Longtime PFT board member James D. Range, one of PFT’s most inspirational mentors and dear friends, passed away in January. Range was an amazingly effective conservationist and a true defender of all wildlife. He leaves a legacy we admire and for which we can only be grateful. t
Senator Stabenow Honored in D.C.
PFT Recognizes Michigan Congresswoman’s Forests & Climate Work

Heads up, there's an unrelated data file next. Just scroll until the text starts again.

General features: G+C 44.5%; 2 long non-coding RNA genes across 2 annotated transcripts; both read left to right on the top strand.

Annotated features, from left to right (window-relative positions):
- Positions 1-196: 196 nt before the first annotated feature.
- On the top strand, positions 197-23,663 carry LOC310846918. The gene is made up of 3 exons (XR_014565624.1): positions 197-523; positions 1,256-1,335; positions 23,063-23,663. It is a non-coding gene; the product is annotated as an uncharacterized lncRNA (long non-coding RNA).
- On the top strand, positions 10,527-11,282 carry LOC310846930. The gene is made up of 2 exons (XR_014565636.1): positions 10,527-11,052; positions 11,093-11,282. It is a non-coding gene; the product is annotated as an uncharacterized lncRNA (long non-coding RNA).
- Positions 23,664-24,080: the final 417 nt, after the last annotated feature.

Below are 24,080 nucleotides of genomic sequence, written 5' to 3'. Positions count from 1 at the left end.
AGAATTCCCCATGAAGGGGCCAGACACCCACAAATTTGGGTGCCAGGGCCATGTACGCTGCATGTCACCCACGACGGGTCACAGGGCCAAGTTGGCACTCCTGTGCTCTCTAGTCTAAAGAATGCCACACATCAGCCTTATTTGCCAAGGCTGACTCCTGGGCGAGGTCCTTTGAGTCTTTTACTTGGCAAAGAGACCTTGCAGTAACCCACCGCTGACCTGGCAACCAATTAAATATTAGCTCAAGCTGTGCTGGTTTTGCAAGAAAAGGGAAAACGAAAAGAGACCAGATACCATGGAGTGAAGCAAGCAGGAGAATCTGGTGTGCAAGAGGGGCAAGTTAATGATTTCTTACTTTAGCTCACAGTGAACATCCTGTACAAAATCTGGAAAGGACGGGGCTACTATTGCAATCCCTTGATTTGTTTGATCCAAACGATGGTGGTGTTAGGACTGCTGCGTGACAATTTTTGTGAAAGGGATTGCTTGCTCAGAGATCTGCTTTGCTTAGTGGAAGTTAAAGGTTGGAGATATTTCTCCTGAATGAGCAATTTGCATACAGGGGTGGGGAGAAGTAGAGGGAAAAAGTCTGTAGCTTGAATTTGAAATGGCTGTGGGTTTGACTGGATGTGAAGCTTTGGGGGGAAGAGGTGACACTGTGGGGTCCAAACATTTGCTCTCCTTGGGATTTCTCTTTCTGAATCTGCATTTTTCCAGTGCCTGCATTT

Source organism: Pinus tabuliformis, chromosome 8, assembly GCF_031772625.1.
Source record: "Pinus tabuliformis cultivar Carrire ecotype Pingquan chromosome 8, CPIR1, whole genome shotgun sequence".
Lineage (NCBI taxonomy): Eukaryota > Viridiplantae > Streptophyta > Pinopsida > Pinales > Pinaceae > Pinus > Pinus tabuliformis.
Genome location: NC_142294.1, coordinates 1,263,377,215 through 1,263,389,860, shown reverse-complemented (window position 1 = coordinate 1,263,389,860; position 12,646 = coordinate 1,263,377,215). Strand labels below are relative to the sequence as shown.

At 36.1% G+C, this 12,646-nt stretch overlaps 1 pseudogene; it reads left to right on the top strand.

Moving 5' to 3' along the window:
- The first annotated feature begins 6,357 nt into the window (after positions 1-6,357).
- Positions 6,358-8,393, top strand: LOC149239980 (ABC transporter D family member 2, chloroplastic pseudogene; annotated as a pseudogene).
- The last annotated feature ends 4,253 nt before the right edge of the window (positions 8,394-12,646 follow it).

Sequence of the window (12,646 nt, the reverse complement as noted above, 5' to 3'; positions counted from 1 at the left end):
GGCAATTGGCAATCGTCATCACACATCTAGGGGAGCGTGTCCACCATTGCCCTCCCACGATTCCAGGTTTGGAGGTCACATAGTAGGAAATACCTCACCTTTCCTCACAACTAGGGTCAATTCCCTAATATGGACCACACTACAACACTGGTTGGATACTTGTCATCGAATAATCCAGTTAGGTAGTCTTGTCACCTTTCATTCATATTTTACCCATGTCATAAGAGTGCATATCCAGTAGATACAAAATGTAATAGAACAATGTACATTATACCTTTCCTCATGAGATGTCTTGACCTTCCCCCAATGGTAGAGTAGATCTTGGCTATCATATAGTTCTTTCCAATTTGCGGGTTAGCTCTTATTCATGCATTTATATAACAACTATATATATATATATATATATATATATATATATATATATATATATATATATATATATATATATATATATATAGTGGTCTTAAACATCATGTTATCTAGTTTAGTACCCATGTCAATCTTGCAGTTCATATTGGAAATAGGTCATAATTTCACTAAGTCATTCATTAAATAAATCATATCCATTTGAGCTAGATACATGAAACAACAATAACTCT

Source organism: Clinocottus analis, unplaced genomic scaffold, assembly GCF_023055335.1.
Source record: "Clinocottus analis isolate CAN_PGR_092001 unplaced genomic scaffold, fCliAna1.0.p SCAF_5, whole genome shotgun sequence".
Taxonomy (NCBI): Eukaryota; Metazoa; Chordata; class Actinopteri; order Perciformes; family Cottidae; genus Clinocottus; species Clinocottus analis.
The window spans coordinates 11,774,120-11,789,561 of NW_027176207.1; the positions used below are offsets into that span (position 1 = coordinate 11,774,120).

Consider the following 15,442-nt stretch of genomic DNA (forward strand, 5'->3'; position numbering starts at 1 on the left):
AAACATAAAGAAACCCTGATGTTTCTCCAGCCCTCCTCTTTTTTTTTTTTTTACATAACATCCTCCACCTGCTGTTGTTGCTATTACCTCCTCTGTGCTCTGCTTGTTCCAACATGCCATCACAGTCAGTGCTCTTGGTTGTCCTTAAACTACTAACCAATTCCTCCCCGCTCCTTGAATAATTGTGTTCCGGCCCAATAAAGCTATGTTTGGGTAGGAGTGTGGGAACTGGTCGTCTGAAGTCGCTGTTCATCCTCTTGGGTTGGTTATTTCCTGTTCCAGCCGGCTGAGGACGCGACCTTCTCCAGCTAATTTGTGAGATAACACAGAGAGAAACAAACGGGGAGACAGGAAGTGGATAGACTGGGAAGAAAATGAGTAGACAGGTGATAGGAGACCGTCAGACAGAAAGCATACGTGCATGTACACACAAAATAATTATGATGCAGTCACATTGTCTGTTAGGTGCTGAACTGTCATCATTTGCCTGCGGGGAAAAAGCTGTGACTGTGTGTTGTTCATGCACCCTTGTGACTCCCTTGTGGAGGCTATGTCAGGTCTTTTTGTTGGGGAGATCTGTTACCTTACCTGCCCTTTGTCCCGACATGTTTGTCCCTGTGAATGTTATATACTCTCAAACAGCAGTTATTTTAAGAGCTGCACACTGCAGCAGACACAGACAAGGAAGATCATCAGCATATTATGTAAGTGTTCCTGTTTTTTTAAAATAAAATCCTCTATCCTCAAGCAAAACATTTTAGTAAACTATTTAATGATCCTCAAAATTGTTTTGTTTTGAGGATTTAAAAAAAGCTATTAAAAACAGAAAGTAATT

The March 5 event, co-hosted by Senator Barbara Boxer (D-CA), Representative Mike Thompson (D-CA) and USDA Office of Ecosystem Services Director Sally Collins, was one of the largest ever assembled in Washington, D.C., on the topic of U.S. forests and national climate policy. PFT honored Stabenow for her leadership in Congress raising awareness of the climate benefits of forests and other working lands. “I am committed to continuing to work with the Pacific Forest Trust to make sure that there are strong incentives for sustainable forest management practices, to think outside the box to protect and preserve our forests and to use this opportunity to tackle what is the real challenge of our generation: global warming,” Stabenow remarked. In 2008, Stabenow held the first-ever Senate hearing on the subject at which PFT President Laurie Wayburn addressed lawmakers. As a representative of a forest-rich state and chair of the Senate Sub-Committee on Rural Revitalization, Conservation, Forestry and Credit, Stabenow is expected to be a leading voice this year calling for cap and trade legislation that balances environmental concerns with the economic needs of working families. “Senator Stabenow’s outside-the-box thinking on this issue will serve the country well in the climate discussions already underway,” said Wayburn. “She understands that conserving and stewarding forests for their climate benefits also safeguards these lands for the families and communities who depend on them for jobs and many other public benefits.” PFT Board members Will Stelle, Andrea Tuttle and Kirk Marckwald joined Wayburn at the reception, which was sponsored by K&L Gates, Lyme Timber Company, Pacific Gas & Electric Company, the National Fish and Wildlife Foundation and the Land Trust Alliance. t